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How to Start a Convenience Store

Starting a convenience store business has many benefits, which is why those keen on business have most likely given this type of venturesome thought. The setup cost is much lower than other business setups, and you can operate free of local pricing requirements.

Well, of course, one can’t ignore the thoughts of petty criminals and shoplifters in convenience stores or the long work hours that need to be put in. Cleaning, maintenance, and inventory losses are also problematic and need planning out to operate regularly. But, which changing shopping patterns, a more streamlined channel for shopping, and people’s desire to find it all in one place, it is actually possible for Convenience stores to become recession-free, especially as seen in times like the pandemic.

So, if you’re thinking of starting out on the convenience store business route, it is a pretty good idea. As per a 2018 industry report, $616.3 billion were generated by 153,237 operating convenience stores, with an average of $4 million per store. Over the years, profit margins and sales have improved, and the Average Gross Revenue metrics show a specific dependence on Gasoline and Tobacco sales.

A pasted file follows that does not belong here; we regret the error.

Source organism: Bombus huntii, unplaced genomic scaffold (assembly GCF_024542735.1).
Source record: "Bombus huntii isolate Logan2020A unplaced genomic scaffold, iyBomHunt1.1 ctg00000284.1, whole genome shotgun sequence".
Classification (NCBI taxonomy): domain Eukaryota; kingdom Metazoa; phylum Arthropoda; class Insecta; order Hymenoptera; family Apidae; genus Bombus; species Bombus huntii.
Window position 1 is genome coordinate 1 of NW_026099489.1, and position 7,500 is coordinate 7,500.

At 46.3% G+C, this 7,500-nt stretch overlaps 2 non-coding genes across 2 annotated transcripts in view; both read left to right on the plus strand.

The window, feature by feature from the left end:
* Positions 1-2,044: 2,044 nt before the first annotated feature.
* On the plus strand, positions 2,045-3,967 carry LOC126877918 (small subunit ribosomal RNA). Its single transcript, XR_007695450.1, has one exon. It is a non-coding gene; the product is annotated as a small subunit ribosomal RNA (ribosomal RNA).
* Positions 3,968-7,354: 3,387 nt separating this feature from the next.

In any case, the pandemic has been an eye-opener for how relevant convenience stores have become for a vast majority of consumers. And the epic “toilet-paper hoarding” news from convenience stores last year made it clear that if you own a convenience store, people will still show up, even amidst a pandemic, at least as long as they are permitted to!

In any case, starting a convenience store isn’t all roses, even though the investment isn’t massive. Franchises are often forthcoming and more easily available for convenience store ventures as compared to a lot of other businesses. The question then is how to start a convenience store business and how to go about getting all that you need in order.

A Quick-guide for your Convenience Store set up

On the ground level, a thorough plan needs to be drafted along with market research before you decide on these factors. But, to get started with ideation for your convenience store, here are the main things you’d need to cater to before you can think of setting up for real:

1. Decide on a Standalone Store or Franchise

franchise or standalone convenience store

First things first - Do you want to obtain an existing franchise or go for a new brand and set up your own store? There are pros and cons to both. A Franchise for convenience stores is easily available and comes with its own consumer base at large. You don’t have to think much about the brand operations or aesthetic, as it will be pre-decided with your franchise.